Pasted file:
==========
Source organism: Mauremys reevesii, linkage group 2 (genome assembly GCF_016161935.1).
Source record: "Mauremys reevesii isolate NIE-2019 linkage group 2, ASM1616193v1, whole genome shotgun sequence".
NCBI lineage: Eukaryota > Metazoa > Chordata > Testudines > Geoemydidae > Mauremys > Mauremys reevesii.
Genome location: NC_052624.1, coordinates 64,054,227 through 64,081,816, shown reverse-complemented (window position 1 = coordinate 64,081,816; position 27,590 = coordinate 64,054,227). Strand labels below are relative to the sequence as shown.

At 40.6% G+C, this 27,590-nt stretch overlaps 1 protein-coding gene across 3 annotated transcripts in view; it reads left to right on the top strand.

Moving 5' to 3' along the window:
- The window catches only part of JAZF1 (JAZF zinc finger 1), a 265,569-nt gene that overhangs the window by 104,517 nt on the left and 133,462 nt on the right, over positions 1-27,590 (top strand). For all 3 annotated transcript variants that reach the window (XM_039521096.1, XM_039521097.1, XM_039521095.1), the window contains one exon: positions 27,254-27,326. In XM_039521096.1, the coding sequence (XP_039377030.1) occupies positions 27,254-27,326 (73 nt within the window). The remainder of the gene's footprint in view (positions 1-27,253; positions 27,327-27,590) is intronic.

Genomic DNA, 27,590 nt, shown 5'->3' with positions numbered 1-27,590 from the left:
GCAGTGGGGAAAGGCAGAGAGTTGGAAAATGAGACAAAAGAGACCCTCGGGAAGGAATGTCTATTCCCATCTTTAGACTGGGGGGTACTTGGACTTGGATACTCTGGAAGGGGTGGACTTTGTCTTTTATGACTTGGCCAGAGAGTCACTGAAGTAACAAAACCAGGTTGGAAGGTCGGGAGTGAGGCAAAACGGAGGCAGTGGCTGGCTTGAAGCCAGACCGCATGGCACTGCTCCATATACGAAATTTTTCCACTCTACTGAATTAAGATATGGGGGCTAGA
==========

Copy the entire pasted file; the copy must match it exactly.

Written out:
Source organism: Mauremys reevesii, linkage group 2 (genome assembly GCF_016161935.1).
Source record: "Mauremys reevesii isolate NIE-2019 linkage group 2, ASM1616193v1, whole genome shotgun sequence".
NCBI lineage: Eukaryota > Metazoa > Chordata > Testudines > Geoemydidae > Mauremys > Mauremys reevesii.
Genome location: NC_052624.1, coordinates 64,054,227 through 64,081,816, shown reverse-complemented (window position 1 = coordinate 64,081,816; position 27,590 = coordinate 64,054,227). Strand labels below are relative to the sequence as shown.

At 40.6% G+C, this 27,590-nt stretch overlaps 1 protein-coding gene across 3 annotated transcripts in view; it reads left to right on the top strand.

Moving 5' to 3' along the window:
- The window catches only part of JAZF1 (JAZF zinc finger 1), a 265,569-nt gene that overhangs the window by 104,517 nt on the left and 133,462 nt on the right, over positions 1-27,590 (top strand). For all 3 annotated transcript variants that reach the window (XM_039521096.1, XM_039521097.1, XM_039521095.1), the window contains one exon: positions 27,254-27,326. In XM_039521096.1, the coding sequence (XP_039377030.1) occupies positions 27,254-27,326 (73 nt within the window). The remainder of the gene's footprint in view (positions 1-27,253; positions 27,327-27,590) is intronic.

Genomic DNA, 27,590 nt, shown 5'->3' with positions numbered 1-27,590 from the left:
GCAGTGGGGAAAGGCAGAGAGTTGGAAAATGAGACAAAAGAGACCCTCGGGAAGGAATGTCTATTCCCATCTTTAGACTGGGGGGTACTTGGACTTGGATACTCTGGAAGGGGTGGACTTTGTCTTTTATGACTTGGCCAGAGAGTCACTGAAGTAACAAAACCAGGTTGGAAGGTCGGGAGTGAGGCAAAACGGAGGCAGTGGCTGGCTTGAAGCCAGACCGCATGGCACTGCTCCATATACGAAATTTTTCCACTCTACTGAATTAAGATATGGGGGCTAGA